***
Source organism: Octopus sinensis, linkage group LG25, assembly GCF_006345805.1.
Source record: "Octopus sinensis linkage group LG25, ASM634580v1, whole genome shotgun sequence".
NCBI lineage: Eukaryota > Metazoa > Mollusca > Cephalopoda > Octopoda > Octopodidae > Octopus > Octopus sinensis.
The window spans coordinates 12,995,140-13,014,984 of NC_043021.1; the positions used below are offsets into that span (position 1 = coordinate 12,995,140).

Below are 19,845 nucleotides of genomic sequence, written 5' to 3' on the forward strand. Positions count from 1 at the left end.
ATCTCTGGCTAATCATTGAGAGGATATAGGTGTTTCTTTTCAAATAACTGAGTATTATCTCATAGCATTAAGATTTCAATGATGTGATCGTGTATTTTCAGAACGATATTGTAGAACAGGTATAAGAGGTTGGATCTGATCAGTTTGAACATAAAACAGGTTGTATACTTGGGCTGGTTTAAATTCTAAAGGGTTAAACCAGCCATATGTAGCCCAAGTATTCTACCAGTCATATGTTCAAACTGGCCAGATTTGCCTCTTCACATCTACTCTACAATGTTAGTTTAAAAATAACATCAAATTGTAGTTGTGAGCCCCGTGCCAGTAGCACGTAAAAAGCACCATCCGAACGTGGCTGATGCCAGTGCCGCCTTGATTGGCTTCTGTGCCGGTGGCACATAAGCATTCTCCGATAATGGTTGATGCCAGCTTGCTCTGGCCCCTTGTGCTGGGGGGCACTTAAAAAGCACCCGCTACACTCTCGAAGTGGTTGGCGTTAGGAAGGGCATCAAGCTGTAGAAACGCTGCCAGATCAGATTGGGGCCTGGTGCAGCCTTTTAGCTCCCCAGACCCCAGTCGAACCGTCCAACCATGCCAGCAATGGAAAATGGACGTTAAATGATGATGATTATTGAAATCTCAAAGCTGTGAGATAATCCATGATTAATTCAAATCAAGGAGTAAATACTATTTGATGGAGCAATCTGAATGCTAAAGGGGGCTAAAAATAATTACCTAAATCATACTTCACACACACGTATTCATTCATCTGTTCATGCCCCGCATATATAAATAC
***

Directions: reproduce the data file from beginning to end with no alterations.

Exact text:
Source organism: Octopus sinensis, linkage group LG25, assembly GCF_006345805.1.
Source record: "Octopus sinensis linkage group LG25, ASM634580v1, whole genome shotgun sequence".
NCBI lineage: Eukaryota > Metazoa > Mollusca > Cephalopoda > Octopoda > Octopodidae > Octopus > Octopus sinensis.
The window spans coordinates 12,995,140-13,014,984 of NC_043021.1; the positions used below are offsets into that span (position 1 = coordinate 12,995,140).

Below are 19,845 nucleotides of genomic sequence, written 5' to 3' on the forward strand. Positions count from 1 at the left end.
ATCTCTGGCTAATCATTGAGAGGATATAGGTGTTTCTTTTCAAATAACTGAGTATTATCTCATAGCATTAAGATTTCAATGATGTGATCGTGTATTTTCAGAACGATATTGTAGAACAGGTATAAGAGGTTGGATCTGATCAGTTTGAACATAAAACAGGTTGTATACTTGGGCTGGTTTAAATTCTAAAGGGTTAAACCAGCCATATGTAGCCCAAGTATTCTACCAGTCATATGTTCAAACTGGCCAGATTTGCCTCTTCACATCTACTCTACAATGTTAGTTTAAAAATAACATCAAATTGTAGTTGTGAGCCCCGTGCCAGTAGCACGTAAAAAGCACCATCCGAACGTGGCTGATGCCAGTGCCGCCTTGATTGGCTTCTGTGCCGGTGGCACATAAGCATTCTCCGATAATGGTTGATGCCAGCTTGCTCTGGCCCCTTGTGCTGGGGGGCACTTAAAAAGCACCCGCTACACTCTCGAAGTGGTTGGCGTTAGGAAGGGCATCAAGCTGTAGAAACGCTGCCAGATCAGATTGGGGCCTGGTGCAGCCTTTTAGCTCCCCAGACCCCAGTCGAACCGTCCAACCATGCCAGCAATGGAAAATGGACGTTAAATGATGATGATTATTGAAATCTCAAAGCTGTGAGATAATCCATGATTAATTCAAATCAAGGAGTAAATACTATTTGATGGAGCAATCTGAATGCTAAAGGGGGCTAAAAATAATTACCTAAATCATACTTCACACACACGTATTCATTCATCTGTTCATGCCCCGCATATATAAATAC